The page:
Pressure Sensors: Melt Pressure Transducer

A sensor is any device that produces a measurement of a physical value by transforming this value into a signal output that a user can be observed, or one displayed instrumentation.

Pressure Sensors are utilized for numerous applications to help operators control and monitor the stability of various processes while preserving equipment safety.

Here, the focus is on the melt pressure transducer that is applied in plastic extrusion and injection molding. Calibration of the signal output from the sensor must be performed in line with instrumentation.

This is considered crucial to the reliability and accuracy of the pressure measurement.

Appropriate calibration should be conducted at operating temperature with the transducer at rest (no pressure applied) to recompense the temperature effect to zero. All Dynisco pressure transducers come with a rating of temperature effect on zero, and this rating can differ depending on the selected fill media in the transducer capillary.

The zero-output level of the signal will be impacted by the physical properties of the liquid fill media, and this value must be considered when allocating the range with instrumentation and adjustments made for the necessary compensation.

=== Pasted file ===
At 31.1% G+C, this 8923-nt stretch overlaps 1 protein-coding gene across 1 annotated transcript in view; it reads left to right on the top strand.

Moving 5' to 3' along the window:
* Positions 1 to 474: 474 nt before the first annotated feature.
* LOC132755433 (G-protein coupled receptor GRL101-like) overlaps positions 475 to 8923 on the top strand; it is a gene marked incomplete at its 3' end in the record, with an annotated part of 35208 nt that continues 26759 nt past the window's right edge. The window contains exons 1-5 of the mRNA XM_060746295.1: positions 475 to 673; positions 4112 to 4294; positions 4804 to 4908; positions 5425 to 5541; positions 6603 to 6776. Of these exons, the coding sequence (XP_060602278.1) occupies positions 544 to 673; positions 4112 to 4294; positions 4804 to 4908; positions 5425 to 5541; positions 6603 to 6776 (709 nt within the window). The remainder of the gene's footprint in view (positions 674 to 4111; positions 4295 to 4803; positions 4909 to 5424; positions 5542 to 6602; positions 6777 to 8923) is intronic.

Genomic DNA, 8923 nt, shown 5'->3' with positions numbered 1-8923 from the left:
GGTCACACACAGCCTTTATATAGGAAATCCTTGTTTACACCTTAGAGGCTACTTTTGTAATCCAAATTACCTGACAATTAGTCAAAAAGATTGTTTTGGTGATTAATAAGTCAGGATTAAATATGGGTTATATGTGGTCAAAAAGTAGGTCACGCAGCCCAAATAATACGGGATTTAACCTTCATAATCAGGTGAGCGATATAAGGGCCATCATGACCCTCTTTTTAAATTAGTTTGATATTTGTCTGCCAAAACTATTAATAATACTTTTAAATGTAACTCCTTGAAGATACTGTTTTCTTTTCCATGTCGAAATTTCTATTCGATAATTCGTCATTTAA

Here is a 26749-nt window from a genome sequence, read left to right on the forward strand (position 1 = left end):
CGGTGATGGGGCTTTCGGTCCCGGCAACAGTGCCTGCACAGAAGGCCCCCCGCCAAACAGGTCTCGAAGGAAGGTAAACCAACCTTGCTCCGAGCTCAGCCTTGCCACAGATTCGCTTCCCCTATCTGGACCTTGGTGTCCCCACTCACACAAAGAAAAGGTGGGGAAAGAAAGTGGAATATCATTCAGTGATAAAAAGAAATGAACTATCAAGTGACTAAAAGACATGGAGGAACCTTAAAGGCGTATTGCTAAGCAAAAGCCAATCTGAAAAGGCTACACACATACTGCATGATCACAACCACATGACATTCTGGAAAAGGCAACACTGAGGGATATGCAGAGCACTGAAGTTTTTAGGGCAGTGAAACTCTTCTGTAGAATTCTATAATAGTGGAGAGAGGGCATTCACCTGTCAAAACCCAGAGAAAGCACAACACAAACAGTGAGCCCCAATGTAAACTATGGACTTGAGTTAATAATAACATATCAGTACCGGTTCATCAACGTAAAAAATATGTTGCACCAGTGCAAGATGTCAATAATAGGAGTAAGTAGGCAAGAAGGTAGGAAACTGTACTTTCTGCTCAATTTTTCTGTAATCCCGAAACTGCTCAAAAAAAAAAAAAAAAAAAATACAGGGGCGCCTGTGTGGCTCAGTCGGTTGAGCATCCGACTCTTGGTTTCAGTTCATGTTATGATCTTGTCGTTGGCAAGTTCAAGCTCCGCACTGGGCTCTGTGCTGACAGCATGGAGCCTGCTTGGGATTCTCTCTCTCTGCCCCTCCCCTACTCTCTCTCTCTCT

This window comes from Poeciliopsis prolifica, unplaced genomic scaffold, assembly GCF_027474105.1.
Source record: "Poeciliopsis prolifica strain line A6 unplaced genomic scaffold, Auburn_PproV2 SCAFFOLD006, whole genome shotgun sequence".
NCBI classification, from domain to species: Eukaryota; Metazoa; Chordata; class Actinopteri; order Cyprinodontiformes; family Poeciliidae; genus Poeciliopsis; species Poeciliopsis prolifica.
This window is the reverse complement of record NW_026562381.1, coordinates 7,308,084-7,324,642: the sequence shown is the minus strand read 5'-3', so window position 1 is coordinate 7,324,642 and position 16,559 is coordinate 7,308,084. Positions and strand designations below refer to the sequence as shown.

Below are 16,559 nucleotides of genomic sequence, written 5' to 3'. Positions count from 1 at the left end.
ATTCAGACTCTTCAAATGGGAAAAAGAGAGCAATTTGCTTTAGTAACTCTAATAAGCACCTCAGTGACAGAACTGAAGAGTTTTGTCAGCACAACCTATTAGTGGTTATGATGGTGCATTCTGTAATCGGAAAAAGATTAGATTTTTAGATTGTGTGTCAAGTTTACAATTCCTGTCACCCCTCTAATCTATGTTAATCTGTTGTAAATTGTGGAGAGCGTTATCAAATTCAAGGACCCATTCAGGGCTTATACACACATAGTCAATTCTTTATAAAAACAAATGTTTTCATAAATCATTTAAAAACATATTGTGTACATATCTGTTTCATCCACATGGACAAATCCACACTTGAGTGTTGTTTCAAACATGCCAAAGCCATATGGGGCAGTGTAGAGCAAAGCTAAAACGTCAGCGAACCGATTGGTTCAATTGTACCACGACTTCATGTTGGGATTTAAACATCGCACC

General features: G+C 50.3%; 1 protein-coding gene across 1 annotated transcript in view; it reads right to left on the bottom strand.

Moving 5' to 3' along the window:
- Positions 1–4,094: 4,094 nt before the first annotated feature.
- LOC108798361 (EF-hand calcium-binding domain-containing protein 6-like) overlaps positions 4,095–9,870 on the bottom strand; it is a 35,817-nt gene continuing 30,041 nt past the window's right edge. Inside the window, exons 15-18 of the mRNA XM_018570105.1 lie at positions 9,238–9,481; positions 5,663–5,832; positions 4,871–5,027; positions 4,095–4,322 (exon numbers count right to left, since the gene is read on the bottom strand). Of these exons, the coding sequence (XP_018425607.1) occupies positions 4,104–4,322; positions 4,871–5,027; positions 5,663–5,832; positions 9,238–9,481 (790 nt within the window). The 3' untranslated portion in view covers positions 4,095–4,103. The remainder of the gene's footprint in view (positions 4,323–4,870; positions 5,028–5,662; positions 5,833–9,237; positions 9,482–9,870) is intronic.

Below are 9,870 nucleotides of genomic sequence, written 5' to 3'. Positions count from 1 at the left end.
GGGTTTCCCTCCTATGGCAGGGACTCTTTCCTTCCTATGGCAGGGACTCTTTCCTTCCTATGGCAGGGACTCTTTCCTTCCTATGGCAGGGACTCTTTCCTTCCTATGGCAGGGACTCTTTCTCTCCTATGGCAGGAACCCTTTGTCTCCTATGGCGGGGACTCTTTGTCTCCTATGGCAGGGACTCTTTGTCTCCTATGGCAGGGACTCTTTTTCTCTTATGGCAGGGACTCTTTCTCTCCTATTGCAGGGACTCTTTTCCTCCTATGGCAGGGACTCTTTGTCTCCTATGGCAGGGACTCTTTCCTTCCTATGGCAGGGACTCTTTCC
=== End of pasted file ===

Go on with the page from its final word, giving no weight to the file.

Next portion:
This adjustment would be akin to setting a TARE on a balance, where the temperature effect is analogous to the package of the product being weighed.

The temperature effect published for the three liquid fill options are as follows: 

  • Hg = 15 psi/ 100°F or 27 psi/100°C 
  • Oil = 36 psi/ 100°F or 65psi/100°C 
  • NaK = 30 psi/ 100°F or 54psi/100°C 

According to these values, it is expected that it will be necessary to configure the instrument to accept the signal input as zero by following calibration procedures at the operating temperature of the process.

Example: Process temperature = 400°F, Hg type sensor displays the signal output of 60 psi @ zero pressure

Therefore, depending on the full-scale pressure range of the transducer, this offset would be in addition to the standard combined error specification; so a 10,000 psi range carrying 0.5% combined error (+/- 50 psi) would actually seem to have an offset of 110 psi or more at any given time.

It is critical to bear in mind that when calibration is being performed, there are no alterations made to the signal output, only confirmation that output is still within a tolerance of the model specifications.

Dynisco instruments have been designed to streamline the calibration process of pressure sensors. With minimal keystrokes, Dynisco’s indicators and controllers can test the high and low limit of the signal output.

This information has been sourced, reviewed and adapted from materials provided by Dynisco.

For more information on this source, please visit Dynisco.

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